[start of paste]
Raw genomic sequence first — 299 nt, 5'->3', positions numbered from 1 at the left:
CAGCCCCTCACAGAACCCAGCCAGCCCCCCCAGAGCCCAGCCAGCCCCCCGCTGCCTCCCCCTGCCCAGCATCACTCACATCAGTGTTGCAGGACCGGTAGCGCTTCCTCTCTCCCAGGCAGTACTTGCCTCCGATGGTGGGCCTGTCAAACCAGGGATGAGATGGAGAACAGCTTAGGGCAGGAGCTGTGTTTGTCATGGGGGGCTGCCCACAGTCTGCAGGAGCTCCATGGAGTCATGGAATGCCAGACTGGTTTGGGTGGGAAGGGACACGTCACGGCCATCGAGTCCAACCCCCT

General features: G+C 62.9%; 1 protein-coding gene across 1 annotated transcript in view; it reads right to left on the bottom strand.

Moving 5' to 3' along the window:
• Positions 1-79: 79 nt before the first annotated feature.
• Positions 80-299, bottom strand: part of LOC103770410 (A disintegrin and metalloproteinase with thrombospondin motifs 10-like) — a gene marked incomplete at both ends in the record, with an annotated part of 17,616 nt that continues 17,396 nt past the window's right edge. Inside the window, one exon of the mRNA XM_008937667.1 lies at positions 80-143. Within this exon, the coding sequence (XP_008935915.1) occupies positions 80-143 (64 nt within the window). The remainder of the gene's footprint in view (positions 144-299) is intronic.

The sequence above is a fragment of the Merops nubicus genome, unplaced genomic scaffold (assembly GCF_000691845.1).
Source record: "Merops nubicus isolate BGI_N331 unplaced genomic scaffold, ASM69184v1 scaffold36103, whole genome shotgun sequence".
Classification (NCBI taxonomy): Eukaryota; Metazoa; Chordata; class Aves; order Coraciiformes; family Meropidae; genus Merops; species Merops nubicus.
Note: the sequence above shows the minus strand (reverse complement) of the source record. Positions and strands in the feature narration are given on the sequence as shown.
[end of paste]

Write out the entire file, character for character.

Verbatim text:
Raw genomic sequence first — 299 nt, 5'->3', positions numbered from 1 at the left:
CAGCCCCTCACAGAACCCAGCCAGCCCCCCCAGAGCCCAGCCAGCCCCCCGCTGCCTCCCCCTGCCCAGCATCACTCACATCAGTGTTGCAGGACCGGTAGCGCTTCCTCTCTCCCAGGCAGTACTTGCCTCCGATGGTGGGCCTGTCAAACCAGGGATGAGATGGAGAACAGCTTAGGGCAGGAGCTGTGTTTGTCATGGGGGGCTGCCCACAGTCTGCAGGAGCTCCATGGAGTCATGGAATGCCAGACTGGTTTGGGTGGGAAGGGACACGTCACGGCCATCGAGTCCAACCCCCT

General features: G+C 62.9%; 1 protein-coding gene across 1 annotated transcript in view; it reads right to left on the bottom strand.

Moving 5' to 3' along the window:
• Positions 1-79: 79 nt before the first annotated feature.
• Positions 80-299, bottom strand: part of LOC103770410 (A disintegrin and metalloproteinase with thrombospondin motifs 10-like) — a gene marked incomplete at both ends in the record, with an annotated part of 17,616 nt that continues 17,396 nt past the window's right edge. Inside the window, one exon of the mRNA XM_008937667.1 lies at positions 80-143. Within this exon, the coding sequence (XP_008935915.1) occupies positions 80-143 (64 nt within the window). The remainder of the gene's footprint in view (positions 144-299) is intronic.

The sequence above is a fragment of the Merops nubicus genome, unplaced genomic scaffold (assembly GCF_000691845.1).
Source record: "Merops nubicus isolate BGI_N331 unplaced genomic scaffold, ASM69184v1 scaffold36103, whole genome shotgun sequence".
Classification (NCBI taxonomy): Eukaryota; Metazoa; Chordata; class Aves; order Coraciiformes; family Meropidae; genus Merops; species Merops nubicus.
Note: the sequence above shows the minus strand (reverse complement) of the source record. Positions and strands in the feature narration are given on the sequence as shown.